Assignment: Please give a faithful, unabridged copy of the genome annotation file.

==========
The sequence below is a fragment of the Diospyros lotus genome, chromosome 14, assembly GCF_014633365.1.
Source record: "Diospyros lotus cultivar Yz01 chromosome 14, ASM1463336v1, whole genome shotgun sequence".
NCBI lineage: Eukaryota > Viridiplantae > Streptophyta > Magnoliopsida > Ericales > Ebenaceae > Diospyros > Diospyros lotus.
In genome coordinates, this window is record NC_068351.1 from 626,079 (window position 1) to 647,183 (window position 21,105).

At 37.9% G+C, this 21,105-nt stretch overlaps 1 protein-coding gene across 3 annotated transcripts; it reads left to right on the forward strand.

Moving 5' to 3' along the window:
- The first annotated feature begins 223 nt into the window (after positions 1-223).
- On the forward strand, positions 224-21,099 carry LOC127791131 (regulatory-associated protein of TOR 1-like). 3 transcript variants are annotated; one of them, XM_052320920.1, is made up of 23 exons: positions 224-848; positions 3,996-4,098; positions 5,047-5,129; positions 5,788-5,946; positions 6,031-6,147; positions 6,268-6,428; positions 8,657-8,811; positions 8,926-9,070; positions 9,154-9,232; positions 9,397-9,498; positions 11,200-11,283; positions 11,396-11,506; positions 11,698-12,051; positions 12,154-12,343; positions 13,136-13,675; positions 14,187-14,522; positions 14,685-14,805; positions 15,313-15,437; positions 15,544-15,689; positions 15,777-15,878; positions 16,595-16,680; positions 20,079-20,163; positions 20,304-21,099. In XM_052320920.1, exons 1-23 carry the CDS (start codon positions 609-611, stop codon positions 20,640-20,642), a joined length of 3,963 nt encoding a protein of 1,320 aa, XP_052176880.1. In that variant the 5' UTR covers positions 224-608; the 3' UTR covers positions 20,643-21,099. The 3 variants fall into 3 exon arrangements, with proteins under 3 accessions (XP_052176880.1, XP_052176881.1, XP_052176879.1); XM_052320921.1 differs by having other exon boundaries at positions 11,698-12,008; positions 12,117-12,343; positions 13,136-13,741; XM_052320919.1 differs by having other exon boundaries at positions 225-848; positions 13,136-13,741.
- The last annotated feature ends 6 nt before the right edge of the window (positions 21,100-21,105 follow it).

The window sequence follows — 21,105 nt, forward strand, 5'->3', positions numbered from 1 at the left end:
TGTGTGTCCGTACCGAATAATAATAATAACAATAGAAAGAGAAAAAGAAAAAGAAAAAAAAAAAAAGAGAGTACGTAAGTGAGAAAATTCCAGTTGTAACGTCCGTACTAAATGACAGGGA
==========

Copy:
The sequence below is a fragment of the Diospyros lotus genome, chromosome 14, assembly GCF_014633365.1.
Source record: "Diospyros lotus cultivar Yz01 chromosome 14, ASM1463336v1, whole genome shotgun sequence".
NCBI lineage: Eukaryota > Viridiplantae > Streptophyta > Magnoliopsida > Ericales > Ebenaceae > Diospyros > Diospyros lotus.
In genome coordinates, this window is record NC_068351.1 from 626,079 (window position 1) to 647,183 (window position 21,105).

At 37.9% G+C, this 21,105-nt stretch overlaps 1 protein-coding gene across 3 annotated transcripts; it reads left to right on the forward strand.

Moving 5' to 3' along the window:
- The first annotated feature begins 223 nt into the window (after positions 1-223).
- On the forward strand, positions 224-21,099 carry LOC127791131 (regulatory-associated protein of TOR 1-like). 3 transcript variants are annotated; one of them, XM_052320920.1, is made up of 23 exons: positions 224-848; positions 3,996-4,098; positions 5,047-5,129; positions 5,788-5,946; positions 6,031-6,147; positions 6,268-6,428; positions 8,657-8,811; positions 8,926-9,070; positions 9,154-9,232; positions 9,397-9,498; positions 11,200-11,283; positions 11,396-11,506; positions 11,698-12,051; positions 12,154-12,343; positions 13,136-13,675; positions 14,187-14,522; positions 14,685-14,805; positions 15,313-15,437; positions 15,544-15,689; positions 15,777-15,878; positions 16,595-16,680; positions 20,079-20,163; positions 20,304-21,099. In XM_052320920.1, exons 1-23 carry the CDS (start codon positions 609-611, stop codon positions 20,640-20,642), a joined length of 3,963 nt encoding a protein of 1,320 aa, XP_052176880.1. In that variant the 5' UTR covers positions 224-608; the 3' UTR covers positions 20,643-21,099. The 3 variants fall into 3 exon arrangements, with proteins under 3 accessions (XP_052176880.1, XP_052176881.1, XP_052176879.1); XM_052320921.1 differs by having other exon boundaries at positions 11,698-12,008; positions 12,117-12,343; positions 13,136-13,741; XM_052320919.1 differs by having other exon boundaries at positions 225-848; positions 13,136-13,741.
- The last annotated feature ends 6 nt before the right edge of the window (positions 21,100-21,105 follow it).

The window sequence follows — 21,105 nt, forward strand, 5'->3', positions numbered from 1 at the left end:
TGTGTGTCCGTACCGAATAATAATAATAACAATAGAAAGAGAAAAAGAAAAAGAAAAAAAAAAAAAGAGAGTACGTAAGTGAGAAAATTCCAGTTGTAACGTCCGTACTAAATGACAGGGA